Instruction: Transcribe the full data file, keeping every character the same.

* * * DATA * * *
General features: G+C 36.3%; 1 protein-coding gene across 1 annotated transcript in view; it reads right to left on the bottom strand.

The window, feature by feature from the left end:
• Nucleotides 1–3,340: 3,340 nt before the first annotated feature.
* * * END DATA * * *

General features: G+C 36.3%; 1 protein-coding gene across 1 annotated transcript in view; it reads right to left on the bottom strand.

The window, feature by feature from the left end:
• Nucleotides 1–3,340: 3,340 nt before the first annotated feature.